`A delightful addition to the stuff-you-think-you-know-that's-wrong genre, a la Freakonomics, Outliers, and The Black Swan' Kirkus
The world is filled with curious facts: intelligent women tend to marry men who are less intelligent. Students who get the highest scores in year-three generally get lower scores in year-four. Pilot trainees who are praised achieve worse results in their next exercise, while trainees who are shouted at perform better later on.
But it would be wrong to assume that smart women are more attracted to unintelligent men or that schools are failing their students, or that shouting is the best way to get results. The unifying reason for each of these curious cases is a concept called `regression to the mean' which explains how we can be easily misled by random chance in our daily lives. Luck can wreak all kinds of havoc in sports, business, education, politics, and everywhere in between so that we attach meaning to the meaningless and make ill-advised decisions.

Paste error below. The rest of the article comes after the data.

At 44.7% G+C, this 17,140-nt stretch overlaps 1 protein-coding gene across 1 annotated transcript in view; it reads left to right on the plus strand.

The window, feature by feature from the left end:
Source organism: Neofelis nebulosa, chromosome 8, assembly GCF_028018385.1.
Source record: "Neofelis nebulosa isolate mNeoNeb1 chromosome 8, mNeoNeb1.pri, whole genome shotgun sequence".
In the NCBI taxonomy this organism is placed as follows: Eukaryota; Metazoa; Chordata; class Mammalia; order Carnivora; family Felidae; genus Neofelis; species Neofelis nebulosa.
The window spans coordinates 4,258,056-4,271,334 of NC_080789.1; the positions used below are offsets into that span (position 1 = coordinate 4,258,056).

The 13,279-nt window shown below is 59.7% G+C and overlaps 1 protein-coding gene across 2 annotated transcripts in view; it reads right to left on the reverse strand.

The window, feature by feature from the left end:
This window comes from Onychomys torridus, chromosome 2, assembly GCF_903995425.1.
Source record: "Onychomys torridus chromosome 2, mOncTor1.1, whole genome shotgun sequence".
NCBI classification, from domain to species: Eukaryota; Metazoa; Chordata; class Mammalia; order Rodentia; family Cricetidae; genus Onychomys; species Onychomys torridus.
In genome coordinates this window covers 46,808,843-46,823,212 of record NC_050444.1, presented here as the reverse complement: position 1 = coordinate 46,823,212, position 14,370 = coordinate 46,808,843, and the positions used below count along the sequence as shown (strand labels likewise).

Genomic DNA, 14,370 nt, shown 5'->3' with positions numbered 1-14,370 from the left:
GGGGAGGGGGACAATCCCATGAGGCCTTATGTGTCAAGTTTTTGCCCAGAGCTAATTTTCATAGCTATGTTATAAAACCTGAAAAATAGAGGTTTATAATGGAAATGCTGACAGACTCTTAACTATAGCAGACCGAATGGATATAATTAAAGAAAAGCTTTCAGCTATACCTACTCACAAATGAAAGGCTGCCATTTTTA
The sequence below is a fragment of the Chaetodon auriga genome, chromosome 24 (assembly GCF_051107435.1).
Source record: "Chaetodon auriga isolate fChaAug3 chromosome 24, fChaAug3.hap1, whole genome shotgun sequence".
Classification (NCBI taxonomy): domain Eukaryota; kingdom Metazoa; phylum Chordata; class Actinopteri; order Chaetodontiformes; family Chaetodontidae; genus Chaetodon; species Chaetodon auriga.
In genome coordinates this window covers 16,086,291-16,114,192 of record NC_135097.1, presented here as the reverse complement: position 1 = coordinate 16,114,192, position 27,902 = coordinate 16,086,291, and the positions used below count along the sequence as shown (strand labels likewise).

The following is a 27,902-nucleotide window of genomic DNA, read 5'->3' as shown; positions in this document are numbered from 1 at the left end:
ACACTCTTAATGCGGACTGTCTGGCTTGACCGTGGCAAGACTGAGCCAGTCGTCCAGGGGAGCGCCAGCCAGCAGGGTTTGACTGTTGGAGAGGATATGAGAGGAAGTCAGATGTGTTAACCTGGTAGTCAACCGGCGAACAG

In What the Luck? statistician Gary Smith and author
of Standard Deviations (The Times Book of the Week) explains how an understanding of luck changes the way we see the world so we can make better choices by using statistics to our advantage.
GARY SMITH is the Fletcher Jones Professor of Economics at Pomona College in Claremont, California. He received his PhD in Economics from Yale University and taught as an Assistant Professor. He won two teaching awards and has written/co-authored) eighty academic papers and twelve books including Standard Deviations, also published by Duckworth. Find out more at: garysmithn.com